If you’re a fiction writer, though, readers will probably look to you more for entertainment than information. A fiction writer’s best pillar articles should encourage comments and discussion. They should offer readers a way to connect with the writer, because that connection sells books. One of the best ways to encourage feedback is by starting with a title that asks a question. For example, “Who has the last word when it comes to children’s books: writers, publishers, parents or kids?” Of course, a writer should be prepared for some lively debate, because not everyone will agree with what the writer has to say.

How do pillar articles attract readers?

Search engines look for keywords in your tags (or labels), title, and your content. That’s why it’s important to have a list of keywords that fit the topic of your blog and to use them in these areas, particularly in your titles and in the first few words of your articles.

How do I get readers to come back to my blog?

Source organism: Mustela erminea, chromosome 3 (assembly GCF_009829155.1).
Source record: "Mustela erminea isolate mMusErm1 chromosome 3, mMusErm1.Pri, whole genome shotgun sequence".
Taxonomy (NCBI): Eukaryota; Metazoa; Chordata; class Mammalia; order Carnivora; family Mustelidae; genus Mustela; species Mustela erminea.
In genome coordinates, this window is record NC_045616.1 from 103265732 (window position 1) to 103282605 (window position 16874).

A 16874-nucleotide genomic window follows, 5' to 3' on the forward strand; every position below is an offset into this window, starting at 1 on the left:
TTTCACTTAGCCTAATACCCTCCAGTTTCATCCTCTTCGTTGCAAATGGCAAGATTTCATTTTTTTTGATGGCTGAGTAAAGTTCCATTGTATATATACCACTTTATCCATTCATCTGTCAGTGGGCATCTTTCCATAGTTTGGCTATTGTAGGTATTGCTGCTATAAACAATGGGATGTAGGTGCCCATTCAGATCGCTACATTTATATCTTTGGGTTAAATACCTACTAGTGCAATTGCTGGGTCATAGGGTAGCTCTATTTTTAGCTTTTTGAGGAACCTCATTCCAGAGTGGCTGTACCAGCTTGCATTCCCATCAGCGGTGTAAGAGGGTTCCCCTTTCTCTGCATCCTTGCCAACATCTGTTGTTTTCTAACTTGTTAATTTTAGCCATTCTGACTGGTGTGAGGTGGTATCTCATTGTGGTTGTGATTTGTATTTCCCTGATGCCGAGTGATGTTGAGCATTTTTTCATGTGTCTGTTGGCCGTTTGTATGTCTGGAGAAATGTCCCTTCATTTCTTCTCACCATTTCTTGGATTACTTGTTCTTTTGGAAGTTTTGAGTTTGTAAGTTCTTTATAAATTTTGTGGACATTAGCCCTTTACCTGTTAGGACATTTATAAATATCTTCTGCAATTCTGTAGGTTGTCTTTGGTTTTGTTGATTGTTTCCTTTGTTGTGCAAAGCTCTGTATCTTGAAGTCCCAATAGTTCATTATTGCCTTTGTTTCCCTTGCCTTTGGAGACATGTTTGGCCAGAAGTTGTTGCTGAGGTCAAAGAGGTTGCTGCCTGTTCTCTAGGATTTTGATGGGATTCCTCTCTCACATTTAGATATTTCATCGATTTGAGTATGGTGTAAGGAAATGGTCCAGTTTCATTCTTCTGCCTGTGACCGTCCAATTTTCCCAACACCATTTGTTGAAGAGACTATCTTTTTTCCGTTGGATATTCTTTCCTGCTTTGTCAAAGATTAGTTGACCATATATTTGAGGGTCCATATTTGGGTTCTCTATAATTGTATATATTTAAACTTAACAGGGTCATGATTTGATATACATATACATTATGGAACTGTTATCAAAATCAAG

Entertaining or useful content keeps readers coming back, so make sure there’s always fresh, entertaining or useful content. Try to blog between once a day and once a week (three to five times a week is good), but don’t say something just to say something. Good content once a week is better than good content once a week along with bad content three times a week.  Be consistent, and stay on topic, so readers know what to expect. For example, I regularly check out Dave Barry's blog, because I know it's going to be funny.

It usually takes years for a good blog to get up to speed, so don’t get discouraged if you don’t see results right away. Stick with it. Stay positive, and be nice to your readers. People usually like to hang around other people who make them feel good. Don’t polarize your readers, unless that’s a part of your brand and your marketing strategy.


How do I choose the general topic for my blog?

That depends on the image you want to create. Fill in the blank, “I want to be the writer readers turn to when they’re looking for________________.”

What would you put at the end of that sentence? Excitement? Something to make them laugh? Romance? Fantasy? Science Fiction? Inspiration? A best friend who understands them? A story they can share with their kids? All of the above?

Use your posts to give visitor a taste of what you have to offer. If you write humor (like I do), your blog posts should have some humor. If you write romance, you might want to spice things up a bit. It couldn’t hurt. Write about your books, but not just your books. Always write in a way that serves your visitor first, not your own ends.

How do I come up with specific topics?